The contracting officer will then consider the ALCA’s recommendation and make a responsibility determination. Disclosure of labor law violations does not automatically render the prospective contractor nonresponsible. If the contracting officer requires a labor compliance agreement, the contractor must respond whether it intends to negotiate such an agreement.
The rule as initially proposed would have required prospective subcontractors to make their disclosures to the prime contractor for assessment. In a welcome change, the final rule requires prospective subcontractors to disclose their labor law violations directly to the USDOL. However, the prime contractor determines whether the subcontractor is a responsible source. The USDOL provides advice to the subcontractor regarding its labor law compliance which the subcontractor passes on to the prime contractor to consider in making its determination.
If a subcontractor disagrees with the agency’s assessment of violations, the subcontractor must provide information about its violations and why it disagrees to the prime contractor. The rule covers subcontracts at any tier estimated to exceed $500,000 other than for commercially available off-the-shelf items.
Contractors and subcontractors must submit new or updated information prior to award and must update their disclosures in the database twice a year post-award. The ALCA will monitor the database, may receive information from other sources (e.g., other government agencies, the public), and may recommend a contract remedy. This could include requiring a labor compliance agreement, electing not to exercise an option, or terminating the contract altogether.
Prior to bidding, a contactor may voluntarily request an assessment of their record of labor law compliance. More information about this option is to be provided by the USDOL in the next few weeks.
From October 25, 2016 through April 24, 2017, only prospective prime contractors bidding on solicitations issued on or after October 25, 2016 for contracts valued at $50 million or more are required to make disclosures. Thereafter, the rule becomes effective for bidders on contracts of $500,000 or more. Subcontractors will not be required to begin making disclosures until October 25, 2017.
Contractors must disclose labor law violation determinations made during the period beginning on October 25, 2016 to the date of the offer, or for three years preceding the date of the offer, whichever period is shorter.
Two additional requirements apply to contractors with contracts of more than $500,000 or subcontracts that exceed $500,000 other than for commercially available off-the-shelf items.
First, they must provide a wage statement every pay period to all individuals performing work under the contract or subcontract that includes: (i) the total number of hours worked in the pay period; (ii) the number of hours that were overtime; (iii) the rate of pay; (iv) gross pay; and (v) any additions to or deductions from gross pay. Exempt employees need not be provided this statement if they are informed of their exempt status before they perform any work under a covered contract or in their first wage statement under the contract.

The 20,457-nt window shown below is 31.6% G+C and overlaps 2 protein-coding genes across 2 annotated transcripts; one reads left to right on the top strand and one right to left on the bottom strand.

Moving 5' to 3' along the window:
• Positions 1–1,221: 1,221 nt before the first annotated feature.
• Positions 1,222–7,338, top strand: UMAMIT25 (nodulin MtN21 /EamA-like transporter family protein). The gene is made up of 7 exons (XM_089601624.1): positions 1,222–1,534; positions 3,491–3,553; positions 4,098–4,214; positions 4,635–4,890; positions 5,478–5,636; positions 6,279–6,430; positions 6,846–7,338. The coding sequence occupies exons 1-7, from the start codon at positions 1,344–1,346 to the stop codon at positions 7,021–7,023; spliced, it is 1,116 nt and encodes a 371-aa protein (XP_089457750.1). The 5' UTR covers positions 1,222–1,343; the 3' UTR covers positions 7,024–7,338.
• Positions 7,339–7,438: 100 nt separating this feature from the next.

Second, such contractors and subcontractors must provide notice to workers who are treated as independent contractors informing them of that status. The notice must be provided when the relationship is established or before the worker begins to perform work on the government contract or subcontract.
Notices may be provided by paper format or electronically. These requirements will be inserted in solicitations beginning January 1, 2017, and in resultant contracts.
Contractors with contracts and subcontracts for non-commercial items over $1 million must agree that a decision to arbitrate claims under Title VII or any tort related to sexual assault or harassment be made only with voluntary consent of employees or independent contractors obtained after such disputes arise. Limited exceptions are recognized for employees covered by collective bargaining agreements and, in some situations, where an arbitration agreement was entered into prior to bidding on a covered contract.
What Should Employers Do Now?
As a result of this new blacklisting rule and guidance, we encourage federal contractors to reassess their litigation strategy and overall defense philosophy. In our litigious society, employers sometimes decide not to fight claims of labor law violations, calculating them to be too costly from an administrative and financial perspective. Going forward, however, given this significant change, federal contractors may find they cannot afford to avoid the inevitable fight and possible appeal.